We formed a women’s studies program and offered the nation’s first minor in the discipline. CSUS Women and Gender Studies continues to offer my 1971 course, now retitled “Intro to Women’s Movements in the U.S.” I had the unique joy of returning last year to teach a section of this course I created 51 years later.
I also teach in the Renee Crown Honors Program at Syracuse University, with some of my courses cross-listed with Women’s Studies. One of my favorite non-women’s studies offerings is “Activism in the ’60s: Sex, Drugs, and Rock and Roll.” The class fills quickly.
Jackson: You’ve worked in higher education for more than 50 years. What are some of women’s achievements in academia during this time that have made you most proud?
Wagner: We were nowhere in the academy, and now we are everywhere. From being the academic outliers, feminist scholars and scholarship are now part of the mainstream, even the canon. While not full inclusion, it’s an extraordinary 50-year progress. Women’s denied accomplishments are being uncovered every day in every field. And pedagogy we introduced, like personal journals and the praxis of theory-building based on activism critiqued, controversial when we innovated them, are now part of teaching across disciplines.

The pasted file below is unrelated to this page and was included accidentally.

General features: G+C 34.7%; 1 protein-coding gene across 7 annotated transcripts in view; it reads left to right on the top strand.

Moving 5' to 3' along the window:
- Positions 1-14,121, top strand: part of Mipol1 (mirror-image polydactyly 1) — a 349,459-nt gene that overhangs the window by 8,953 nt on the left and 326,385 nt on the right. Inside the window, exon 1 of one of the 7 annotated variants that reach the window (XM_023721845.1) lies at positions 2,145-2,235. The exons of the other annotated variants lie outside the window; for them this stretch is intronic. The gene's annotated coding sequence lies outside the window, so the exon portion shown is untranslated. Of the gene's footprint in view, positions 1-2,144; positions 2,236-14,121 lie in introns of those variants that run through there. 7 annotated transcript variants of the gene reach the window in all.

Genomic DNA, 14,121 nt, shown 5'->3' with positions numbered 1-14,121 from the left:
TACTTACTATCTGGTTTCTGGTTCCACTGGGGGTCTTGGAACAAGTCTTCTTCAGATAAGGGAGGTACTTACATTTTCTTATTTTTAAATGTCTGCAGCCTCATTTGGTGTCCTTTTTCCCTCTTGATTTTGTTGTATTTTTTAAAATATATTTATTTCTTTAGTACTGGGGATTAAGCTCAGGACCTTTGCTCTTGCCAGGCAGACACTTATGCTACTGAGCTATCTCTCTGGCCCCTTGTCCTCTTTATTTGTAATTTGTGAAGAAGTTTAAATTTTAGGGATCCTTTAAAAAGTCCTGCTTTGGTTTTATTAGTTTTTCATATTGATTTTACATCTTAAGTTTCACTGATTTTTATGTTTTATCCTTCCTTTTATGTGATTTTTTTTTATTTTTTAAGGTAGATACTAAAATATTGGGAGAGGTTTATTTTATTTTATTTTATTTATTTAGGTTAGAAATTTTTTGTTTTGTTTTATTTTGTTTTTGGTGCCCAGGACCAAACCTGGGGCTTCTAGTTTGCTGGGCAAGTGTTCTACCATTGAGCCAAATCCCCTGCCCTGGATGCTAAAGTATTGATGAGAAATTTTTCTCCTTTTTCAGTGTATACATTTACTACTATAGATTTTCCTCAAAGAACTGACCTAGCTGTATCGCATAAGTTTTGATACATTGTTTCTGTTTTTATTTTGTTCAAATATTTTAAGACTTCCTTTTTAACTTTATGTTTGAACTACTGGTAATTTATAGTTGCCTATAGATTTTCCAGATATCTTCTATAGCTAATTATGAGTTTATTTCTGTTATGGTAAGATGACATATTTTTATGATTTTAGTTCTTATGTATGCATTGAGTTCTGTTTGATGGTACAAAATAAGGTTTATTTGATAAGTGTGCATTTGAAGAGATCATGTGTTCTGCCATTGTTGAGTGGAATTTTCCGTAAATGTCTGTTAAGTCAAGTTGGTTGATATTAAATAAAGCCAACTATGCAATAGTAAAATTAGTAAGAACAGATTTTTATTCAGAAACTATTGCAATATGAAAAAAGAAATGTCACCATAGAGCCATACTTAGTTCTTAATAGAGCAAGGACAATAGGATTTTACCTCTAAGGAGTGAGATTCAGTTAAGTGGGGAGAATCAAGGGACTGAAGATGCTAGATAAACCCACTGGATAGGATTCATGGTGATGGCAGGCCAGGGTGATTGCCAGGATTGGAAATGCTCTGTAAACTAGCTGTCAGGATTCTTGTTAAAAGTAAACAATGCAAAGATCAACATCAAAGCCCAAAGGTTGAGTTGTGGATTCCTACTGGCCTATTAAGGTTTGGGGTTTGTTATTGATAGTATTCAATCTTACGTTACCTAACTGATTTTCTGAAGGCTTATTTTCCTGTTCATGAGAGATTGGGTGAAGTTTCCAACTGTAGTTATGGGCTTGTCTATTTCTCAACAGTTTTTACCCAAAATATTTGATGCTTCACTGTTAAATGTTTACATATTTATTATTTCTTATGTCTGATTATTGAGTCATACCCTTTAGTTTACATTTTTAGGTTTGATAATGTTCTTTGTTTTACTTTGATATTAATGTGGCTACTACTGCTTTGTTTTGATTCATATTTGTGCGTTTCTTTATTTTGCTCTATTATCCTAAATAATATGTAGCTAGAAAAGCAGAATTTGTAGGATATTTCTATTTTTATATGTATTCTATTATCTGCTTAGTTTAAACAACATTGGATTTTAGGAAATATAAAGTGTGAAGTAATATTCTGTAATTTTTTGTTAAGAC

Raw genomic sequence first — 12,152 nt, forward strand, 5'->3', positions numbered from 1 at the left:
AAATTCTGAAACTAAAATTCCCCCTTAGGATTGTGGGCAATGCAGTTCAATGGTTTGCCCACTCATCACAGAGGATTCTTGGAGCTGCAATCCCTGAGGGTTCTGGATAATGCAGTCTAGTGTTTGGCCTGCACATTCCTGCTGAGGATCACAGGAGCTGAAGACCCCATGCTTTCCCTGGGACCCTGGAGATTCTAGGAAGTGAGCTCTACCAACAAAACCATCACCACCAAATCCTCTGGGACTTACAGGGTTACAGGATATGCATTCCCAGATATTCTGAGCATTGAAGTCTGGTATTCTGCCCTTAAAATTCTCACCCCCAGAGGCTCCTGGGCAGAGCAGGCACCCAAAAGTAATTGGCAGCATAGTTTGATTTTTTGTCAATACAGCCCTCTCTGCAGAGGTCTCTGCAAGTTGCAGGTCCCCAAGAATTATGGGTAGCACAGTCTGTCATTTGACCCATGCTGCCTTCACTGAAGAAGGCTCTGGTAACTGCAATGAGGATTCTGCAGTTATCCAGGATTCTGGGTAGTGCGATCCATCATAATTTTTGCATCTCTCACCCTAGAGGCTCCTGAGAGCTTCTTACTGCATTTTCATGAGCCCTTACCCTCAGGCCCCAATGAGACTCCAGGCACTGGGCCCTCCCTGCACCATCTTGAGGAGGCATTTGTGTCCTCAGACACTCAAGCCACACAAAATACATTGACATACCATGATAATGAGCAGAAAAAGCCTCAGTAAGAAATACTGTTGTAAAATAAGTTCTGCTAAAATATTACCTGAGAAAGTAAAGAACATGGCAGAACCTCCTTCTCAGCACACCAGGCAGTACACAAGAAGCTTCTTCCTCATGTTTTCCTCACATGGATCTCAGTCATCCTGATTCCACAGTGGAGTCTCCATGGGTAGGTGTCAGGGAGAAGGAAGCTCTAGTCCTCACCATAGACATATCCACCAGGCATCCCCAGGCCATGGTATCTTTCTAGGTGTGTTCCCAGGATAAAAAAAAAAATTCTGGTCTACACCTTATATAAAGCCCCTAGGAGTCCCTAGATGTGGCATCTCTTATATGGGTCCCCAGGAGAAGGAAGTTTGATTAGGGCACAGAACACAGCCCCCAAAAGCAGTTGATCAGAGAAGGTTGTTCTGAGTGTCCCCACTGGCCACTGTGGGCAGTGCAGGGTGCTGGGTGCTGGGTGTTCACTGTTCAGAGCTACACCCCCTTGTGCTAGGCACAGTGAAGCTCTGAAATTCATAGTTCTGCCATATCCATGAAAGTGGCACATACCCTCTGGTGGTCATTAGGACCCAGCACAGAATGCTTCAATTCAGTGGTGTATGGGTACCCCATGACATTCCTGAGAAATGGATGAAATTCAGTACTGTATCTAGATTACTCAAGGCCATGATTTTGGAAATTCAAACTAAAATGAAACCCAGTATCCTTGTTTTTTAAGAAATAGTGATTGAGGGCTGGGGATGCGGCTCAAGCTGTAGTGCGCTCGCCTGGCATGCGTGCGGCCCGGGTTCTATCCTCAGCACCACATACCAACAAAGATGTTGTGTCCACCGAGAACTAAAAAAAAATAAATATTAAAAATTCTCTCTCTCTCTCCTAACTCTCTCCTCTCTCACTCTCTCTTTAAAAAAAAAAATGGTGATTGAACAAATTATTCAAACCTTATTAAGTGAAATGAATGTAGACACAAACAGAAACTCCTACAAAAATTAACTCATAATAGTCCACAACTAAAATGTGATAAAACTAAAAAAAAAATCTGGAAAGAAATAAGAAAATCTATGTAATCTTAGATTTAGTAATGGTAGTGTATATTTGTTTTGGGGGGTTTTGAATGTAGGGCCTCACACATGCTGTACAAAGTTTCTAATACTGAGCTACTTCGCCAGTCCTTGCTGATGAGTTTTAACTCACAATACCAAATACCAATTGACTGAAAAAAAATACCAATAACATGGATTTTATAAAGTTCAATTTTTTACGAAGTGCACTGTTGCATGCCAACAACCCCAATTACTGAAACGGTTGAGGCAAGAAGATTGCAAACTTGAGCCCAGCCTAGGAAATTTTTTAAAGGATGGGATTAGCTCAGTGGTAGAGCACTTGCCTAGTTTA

What are the inequities that women are still facing that concern you the most?
It is outrageous that we fall behind the rest of the industrialized nations in every measurement of women’s equality and quality of life. We have fewer women in government, worse childcare, higher maternal and infant mortality rates. Twenty-five Organisation for Economic Co-operation and Development (OECD) countries have better pay equity than the U.S., and only three OECD countries have worse than ours. The U.S. is one of only seven countries — including Iran, Sudan, Somalia, Nauru, Palau, and Tonga — that have failed to ratify CEDAW, The Convention on the Elimination of All Forms of Discrimination Against Women, which 186 countries have ratified. And 100 years after its introduction, we still do not have Equal Rights protected in the Constitution.